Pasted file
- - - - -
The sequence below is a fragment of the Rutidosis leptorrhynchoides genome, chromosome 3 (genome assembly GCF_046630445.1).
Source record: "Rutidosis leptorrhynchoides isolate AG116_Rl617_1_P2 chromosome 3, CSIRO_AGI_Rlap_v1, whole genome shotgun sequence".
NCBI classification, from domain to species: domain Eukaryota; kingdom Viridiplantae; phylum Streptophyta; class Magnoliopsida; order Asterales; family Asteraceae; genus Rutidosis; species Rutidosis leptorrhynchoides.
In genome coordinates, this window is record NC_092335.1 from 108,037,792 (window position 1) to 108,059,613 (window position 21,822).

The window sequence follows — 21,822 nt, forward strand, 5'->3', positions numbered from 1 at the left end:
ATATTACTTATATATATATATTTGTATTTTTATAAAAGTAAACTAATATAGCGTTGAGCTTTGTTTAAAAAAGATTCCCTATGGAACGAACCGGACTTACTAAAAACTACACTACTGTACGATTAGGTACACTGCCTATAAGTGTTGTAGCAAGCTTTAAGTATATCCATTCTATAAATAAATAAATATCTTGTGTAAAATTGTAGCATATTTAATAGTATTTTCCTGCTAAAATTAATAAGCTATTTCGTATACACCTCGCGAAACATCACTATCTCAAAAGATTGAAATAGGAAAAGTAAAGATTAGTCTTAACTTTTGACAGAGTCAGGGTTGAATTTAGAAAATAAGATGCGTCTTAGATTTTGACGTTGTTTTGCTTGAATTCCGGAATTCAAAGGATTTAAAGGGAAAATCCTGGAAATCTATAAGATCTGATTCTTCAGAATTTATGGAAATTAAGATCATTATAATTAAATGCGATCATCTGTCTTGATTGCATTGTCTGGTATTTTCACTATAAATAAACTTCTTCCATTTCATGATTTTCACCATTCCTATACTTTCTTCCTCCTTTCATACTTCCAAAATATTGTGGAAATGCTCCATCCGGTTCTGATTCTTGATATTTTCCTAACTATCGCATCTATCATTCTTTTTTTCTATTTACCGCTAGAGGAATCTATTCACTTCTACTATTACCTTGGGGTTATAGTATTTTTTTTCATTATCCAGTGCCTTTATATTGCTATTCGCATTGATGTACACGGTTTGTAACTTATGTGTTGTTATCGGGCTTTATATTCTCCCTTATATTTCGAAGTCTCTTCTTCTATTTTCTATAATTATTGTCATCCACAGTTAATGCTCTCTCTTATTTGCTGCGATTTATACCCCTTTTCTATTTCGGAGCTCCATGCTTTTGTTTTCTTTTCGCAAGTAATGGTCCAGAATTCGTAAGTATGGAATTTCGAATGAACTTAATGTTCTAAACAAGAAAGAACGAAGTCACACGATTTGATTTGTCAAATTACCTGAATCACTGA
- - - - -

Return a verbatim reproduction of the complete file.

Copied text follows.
The sequence below is a fragment of the Rutidosis leptorrhynchoides genome, chromosome 3 (genome assembly GCF_046630445.1).
Source record: "Rutidosis leptorrhynchoides isolate AG116_Rl617_1_P2 chromosome 3, CSIRO_AGI_Rlap_v1, whole genome shotgun sequence".
NCBI classification, from domain to species: domain Eukaryota; kingdom Viridiplantae; phylum Streptophyta; class Magnoliopsida; order Asterales; family Asteraceae; genus Rutidosis; species Rutidosis leptorrhynchoides.
In genome coordinates, this window is record NC_092335.1 from 108,037,792 (window position 1) to 108,059,613 (window position 21,822).

The window sequence follows — 21,822 nt, forward strand, 5'->3', positions numbered from 1 at the left end:
ATATTACTTATATATATATATTTGTATTTTTATAAAAGTAAACTAATATAGCGTTGAGCTTTGTTTAAAAAAGATTCCCTATGGAACGAACCGGACTTACTAAAAACTACACTACTGTACGATTAGGTACACTGCCTATAAGTGTTGTAGCAAGCTTTAAGTATATCCATTCTATAAATAAATAAATATCTTGTGTAAAATTGTAGCATATTTAATAGTATTTTCCTGCTAAAATTAATAAGCTATTTCGTATACACCTCGCGAAACATCACTATCTCAAAAGATTGAAATAGGAAAAGTAAAGATTAGTCTTAACTTTTGACAGAGTCAGGGTTGAATTTAGAAAATAAGATGCGTCTTAGATTTTGACGTTGTTTTGCTTGAATTCCGGAATTCAAAGGATTTAAAGGGAAAATCCTGGAAATCTATAAGATCTGATTCTTCAGAATTTATGGAAATTAAGATCATTATAATTAAATGCGATCATCTGTCTTGATTGCATTGTCTGGTATTTTCACTATAAATAAACTTCTTCCATTTCATGATTTTCACCATTCCTATACTTTCTTCCTCCTTTCATACTTCCAAAATATTGTGGAAATGCTCCATCCGGTTCTGATTCTTGATATTTTCCTAACTATCGCATCTATCATTCTTTTTTTCTATTTACCGCTAGAGGAATCTATTCACTTCTACTATTACCTTGGGGTTATAGTATTTTTTTTCATTATCCAGTGCCTTTATATTGCTATTCGCATTGATGTACACGGTTTGTAACTTATGTGTTGTTATCGGGCTTTATATTCTCCCTTATATTTCGAAGTCTCTTCTTCTATTTTCTATAATTATTGTCATCCACAGTTAATGCTCTCTCTTATTTGCTGCGATTTATACCCCTTTTCTATTTCGGAGCTCCATGCTTTTGTTTTCTTTTCGCAAGTAATGGTCCAGAATTCGTAAGTATGGAATTTCGAATGAACTTAATGTTCTAAACAAGAAAGAACGAAGTCACACGATTTGATTTGTCAAATTACCTGAATCACTGA